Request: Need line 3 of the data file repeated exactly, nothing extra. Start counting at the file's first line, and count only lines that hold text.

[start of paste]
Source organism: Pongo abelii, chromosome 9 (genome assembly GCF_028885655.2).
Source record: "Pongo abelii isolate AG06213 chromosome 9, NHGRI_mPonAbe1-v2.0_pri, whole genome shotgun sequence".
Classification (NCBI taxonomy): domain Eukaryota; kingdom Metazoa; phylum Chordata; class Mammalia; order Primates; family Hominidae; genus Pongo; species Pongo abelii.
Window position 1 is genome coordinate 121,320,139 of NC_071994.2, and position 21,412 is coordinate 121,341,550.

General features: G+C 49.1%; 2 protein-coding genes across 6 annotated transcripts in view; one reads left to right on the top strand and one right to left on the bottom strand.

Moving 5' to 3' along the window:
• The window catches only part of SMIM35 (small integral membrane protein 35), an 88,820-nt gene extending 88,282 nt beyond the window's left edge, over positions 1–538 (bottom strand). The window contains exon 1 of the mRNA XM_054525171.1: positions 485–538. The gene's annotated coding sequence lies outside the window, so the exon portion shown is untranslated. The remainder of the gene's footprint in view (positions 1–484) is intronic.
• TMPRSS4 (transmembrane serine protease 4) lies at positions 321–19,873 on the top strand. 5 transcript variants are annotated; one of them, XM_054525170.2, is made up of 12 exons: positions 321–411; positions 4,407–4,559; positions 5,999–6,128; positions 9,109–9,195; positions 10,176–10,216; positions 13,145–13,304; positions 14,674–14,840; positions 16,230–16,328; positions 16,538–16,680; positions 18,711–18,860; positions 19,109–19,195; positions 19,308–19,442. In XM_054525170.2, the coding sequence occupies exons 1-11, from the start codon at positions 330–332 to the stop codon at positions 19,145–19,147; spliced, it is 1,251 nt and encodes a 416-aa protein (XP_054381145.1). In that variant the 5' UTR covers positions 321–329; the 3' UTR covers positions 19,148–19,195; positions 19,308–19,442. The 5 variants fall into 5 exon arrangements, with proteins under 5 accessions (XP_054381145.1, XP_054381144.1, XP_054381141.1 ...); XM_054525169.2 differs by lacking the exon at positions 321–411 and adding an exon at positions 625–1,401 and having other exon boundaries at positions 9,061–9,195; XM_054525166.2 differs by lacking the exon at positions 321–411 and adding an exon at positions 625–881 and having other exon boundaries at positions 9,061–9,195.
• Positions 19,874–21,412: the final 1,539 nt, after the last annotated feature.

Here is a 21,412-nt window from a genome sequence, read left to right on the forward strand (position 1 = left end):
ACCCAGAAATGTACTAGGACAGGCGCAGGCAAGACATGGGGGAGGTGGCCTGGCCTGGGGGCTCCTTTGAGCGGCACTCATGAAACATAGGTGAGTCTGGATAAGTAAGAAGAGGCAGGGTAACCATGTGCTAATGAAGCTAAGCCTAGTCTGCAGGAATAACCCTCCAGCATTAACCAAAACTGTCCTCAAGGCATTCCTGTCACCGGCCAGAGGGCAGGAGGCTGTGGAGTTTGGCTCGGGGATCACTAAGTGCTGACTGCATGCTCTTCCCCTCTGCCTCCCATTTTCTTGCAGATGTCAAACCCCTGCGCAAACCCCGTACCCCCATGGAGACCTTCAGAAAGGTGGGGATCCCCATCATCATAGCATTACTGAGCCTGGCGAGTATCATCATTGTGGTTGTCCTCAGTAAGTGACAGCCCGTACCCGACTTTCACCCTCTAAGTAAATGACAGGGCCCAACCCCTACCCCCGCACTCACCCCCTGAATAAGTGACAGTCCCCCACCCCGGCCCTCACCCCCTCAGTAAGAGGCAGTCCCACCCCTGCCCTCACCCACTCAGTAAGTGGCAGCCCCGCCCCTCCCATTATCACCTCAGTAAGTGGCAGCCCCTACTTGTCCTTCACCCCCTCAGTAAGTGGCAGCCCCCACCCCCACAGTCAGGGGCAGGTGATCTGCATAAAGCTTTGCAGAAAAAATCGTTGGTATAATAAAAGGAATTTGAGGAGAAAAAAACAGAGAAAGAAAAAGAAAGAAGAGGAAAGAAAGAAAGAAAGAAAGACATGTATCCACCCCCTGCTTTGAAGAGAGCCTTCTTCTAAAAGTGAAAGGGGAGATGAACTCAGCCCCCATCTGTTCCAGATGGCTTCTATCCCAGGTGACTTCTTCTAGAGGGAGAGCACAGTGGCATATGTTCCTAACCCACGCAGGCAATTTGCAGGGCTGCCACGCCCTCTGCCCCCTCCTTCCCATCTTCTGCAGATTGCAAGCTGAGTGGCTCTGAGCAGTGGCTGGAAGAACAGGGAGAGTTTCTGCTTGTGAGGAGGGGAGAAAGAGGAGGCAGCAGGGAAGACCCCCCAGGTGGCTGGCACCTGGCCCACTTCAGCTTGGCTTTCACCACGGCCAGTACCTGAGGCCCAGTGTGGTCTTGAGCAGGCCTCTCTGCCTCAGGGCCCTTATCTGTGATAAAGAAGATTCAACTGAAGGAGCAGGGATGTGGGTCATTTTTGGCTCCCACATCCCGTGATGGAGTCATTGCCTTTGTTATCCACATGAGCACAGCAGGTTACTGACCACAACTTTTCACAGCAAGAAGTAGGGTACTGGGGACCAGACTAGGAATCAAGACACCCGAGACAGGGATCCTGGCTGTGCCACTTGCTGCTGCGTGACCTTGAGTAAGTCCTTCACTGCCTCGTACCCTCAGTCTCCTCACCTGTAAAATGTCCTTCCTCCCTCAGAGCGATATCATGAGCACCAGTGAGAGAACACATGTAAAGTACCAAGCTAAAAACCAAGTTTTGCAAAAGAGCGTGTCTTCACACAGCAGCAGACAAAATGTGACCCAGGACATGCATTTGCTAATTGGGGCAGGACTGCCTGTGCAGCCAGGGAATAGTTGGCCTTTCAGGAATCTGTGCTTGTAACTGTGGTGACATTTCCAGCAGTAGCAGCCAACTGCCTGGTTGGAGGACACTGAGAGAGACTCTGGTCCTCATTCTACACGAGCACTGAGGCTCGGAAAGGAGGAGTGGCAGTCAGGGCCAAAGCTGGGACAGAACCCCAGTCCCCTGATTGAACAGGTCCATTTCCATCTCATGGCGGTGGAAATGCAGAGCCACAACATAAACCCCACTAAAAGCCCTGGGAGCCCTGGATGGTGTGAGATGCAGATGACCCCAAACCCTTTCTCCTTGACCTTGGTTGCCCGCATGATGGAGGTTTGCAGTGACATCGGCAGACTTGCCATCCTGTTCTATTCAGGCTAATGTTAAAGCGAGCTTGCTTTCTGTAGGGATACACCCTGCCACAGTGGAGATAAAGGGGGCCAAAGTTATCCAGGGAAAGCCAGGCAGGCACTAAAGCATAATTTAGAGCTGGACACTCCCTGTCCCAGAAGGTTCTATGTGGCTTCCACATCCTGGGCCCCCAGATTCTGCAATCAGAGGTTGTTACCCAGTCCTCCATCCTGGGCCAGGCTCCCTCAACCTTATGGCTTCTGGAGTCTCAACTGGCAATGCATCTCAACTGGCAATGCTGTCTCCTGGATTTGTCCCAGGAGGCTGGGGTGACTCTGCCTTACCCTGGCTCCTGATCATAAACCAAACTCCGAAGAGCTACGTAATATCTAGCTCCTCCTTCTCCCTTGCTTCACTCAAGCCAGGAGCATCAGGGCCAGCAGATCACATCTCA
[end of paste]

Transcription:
Classification (NCBI taxonomy): domain Eukaryota; kingdom Metazoa; phylum Chordata; class Mammalia; order Primates; family Hominidae; genus Pongo; species Pongo abelii.